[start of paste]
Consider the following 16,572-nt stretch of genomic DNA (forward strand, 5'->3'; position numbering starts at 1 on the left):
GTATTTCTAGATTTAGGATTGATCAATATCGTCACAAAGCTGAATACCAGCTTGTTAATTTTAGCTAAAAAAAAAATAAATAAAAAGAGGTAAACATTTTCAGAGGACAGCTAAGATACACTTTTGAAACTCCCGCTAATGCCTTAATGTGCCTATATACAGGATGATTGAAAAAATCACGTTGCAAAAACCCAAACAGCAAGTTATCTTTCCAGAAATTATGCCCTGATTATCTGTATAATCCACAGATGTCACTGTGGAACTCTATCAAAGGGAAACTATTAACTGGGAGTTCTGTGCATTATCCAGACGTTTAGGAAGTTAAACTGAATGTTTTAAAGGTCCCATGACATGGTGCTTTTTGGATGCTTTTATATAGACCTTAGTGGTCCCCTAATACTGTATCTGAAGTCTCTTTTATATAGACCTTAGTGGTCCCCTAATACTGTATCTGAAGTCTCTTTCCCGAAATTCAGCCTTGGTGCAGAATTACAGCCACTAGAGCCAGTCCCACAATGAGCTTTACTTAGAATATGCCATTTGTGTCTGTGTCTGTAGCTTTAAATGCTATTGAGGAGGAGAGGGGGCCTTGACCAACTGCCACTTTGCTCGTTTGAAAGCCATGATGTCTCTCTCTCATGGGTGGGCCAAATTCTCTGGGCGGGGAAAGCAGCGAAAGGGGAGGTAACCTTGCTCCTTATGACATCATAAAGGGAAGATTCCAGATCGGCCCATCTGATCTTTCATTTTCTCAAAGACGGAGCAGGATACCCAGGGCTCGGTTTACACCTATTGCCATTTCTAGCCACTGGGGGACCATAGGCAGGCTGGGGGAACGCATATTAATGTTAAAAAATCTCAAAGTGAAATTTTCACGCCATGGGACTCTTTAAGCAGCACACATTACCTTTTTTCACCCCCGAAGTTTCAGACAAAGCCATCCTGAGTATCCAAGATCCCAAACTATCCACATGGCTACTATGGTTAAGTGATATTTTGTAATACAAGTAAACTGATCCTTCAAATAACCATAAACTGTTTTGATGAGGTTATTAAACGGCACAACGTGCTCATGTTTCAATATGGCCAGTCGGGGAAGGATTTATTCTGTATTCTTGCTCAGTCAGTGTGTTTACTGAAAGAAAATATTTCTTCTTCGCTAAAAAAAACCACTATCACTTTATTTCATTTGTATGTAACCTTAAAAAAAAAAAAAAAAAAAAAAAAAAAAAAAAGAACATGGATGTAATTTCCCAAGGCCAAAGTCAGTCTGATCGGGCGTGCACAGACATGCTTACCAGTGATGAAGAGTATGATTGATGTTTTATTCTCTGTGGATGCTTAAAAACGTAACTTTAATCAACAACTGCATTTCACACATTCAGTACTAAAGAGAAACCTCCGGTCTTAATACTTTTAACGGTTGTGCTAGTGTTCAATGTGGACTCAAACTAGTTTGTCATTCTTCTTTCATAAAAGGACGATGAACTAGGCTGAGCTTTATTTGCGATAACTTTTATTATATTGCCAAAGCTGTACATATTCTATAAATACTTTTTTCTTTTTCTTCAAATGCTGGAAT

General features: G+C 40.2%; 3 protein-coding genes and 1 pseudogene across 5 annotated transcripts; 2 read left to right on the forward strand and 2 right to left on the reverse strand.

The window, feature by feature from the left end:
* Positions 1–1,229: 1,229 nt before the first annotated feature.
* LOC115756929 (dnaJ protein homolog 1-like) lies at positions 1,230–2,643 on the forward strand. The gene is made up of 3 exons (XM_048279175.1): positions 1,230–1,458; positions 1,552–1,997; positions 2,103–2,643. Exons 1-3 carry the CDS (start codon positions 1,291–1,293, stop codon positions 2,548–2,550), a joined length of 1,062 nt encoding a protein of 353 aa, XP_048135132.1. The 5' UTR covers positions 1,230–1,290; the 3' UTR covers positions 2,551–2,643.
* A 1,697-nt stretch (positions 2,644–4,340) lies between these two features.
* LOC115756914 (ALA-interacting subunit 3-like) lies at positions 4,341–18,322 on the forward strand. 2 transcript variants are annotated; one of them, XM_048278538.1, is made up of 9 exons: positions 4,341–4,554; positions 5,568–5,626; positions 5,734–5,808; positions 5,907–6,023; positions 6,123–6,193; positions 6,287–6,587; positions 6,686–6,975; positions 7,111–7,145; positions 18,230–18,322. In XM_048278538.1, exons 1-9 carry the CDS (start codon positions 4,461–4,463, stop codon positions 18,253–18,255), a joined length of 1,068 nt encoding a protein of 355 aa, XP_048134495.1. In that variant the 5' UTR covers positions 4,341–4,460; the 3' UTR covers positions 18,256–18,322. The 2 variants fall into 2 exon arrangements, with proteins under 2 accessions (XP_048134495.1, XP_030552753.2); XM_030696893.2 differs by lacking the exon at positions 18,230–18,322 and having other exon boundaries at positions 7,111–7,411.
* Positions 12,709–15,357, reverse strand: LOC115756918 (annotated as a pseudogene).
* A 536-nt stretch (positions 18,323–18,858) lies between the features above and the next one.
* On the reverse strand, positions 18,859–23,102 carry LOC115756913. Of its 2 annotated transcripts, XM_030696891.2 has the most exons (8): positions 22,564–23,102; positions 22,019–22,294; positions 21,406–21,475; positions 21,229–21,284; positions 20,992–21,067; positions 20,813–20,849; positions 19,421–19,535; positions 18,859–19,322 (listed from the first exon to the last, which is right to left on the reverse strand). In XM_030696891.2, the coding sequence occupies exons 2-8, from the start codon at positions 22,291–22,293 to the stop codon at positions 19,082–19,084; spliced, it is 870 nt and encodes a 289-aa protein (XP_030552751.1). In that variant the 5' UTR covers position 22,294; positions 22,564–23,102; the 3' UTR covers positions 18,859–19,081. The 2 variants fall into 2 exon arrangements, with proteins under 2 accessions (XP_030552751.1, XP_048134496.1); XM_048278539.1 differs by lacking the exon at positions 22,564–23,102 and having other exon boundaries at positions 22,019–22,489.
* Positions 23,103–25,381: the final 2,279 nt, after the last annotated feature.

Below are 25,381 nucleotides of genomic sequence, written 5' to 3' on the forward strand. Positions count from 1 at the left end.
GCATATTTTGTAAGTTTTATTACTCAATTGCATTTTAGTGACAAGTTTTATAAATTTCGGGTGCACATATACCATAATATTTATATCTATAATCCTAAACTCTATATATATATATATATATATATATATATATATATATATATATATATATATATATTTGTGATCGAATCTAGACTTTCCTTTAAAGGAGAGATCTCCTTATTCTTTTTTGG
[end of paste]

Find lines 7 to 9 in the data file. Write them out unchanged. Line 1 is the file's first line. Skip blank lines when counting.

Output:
* A 1,697-nt stretch (positions 2,644–4,340) lies between these two features.
* LOC115756914 (ALA-interacting subunit 3-like) lies at positions 4,341–18,322 on the forward strand. 2 transcript variants are annotated; one of them, XM_048278538.1, is made up of 9 exons: positions 4,341–4,554; positions 5,568–5,626; positions 5,734–5,808; positions 5,907–6,023; positions 6,123–6,193; positions 6,287–6,587; positions 6,686–6,975; positions 7,111–7,145; positions 18,230–18,322. In XM_048278538.1, exons 1-9 carry the CDS (start codon positions 4,461–4,463, stop codon positions 18,253–18,255), a joined length of 1,068 nt encoding a protein of 355 aa, XP_048134495.1. In that variant the 5' UTR covers positions 4,341–4,460; the 3' UTR covers positions 18,256–18,322. The 2 variants fall into 2 exon arrangements, with proteins under 2 accessions (XP_048134495.1, XP_030552753.2); XM_030696893.2 differs by lacking the exon at positions 18,230–18,322 and having other exon boundaries at positions 7,111–7,411.
* Positions 12,709–15,357, reverse strand: LOC115756918 (annotated as a pseudogene).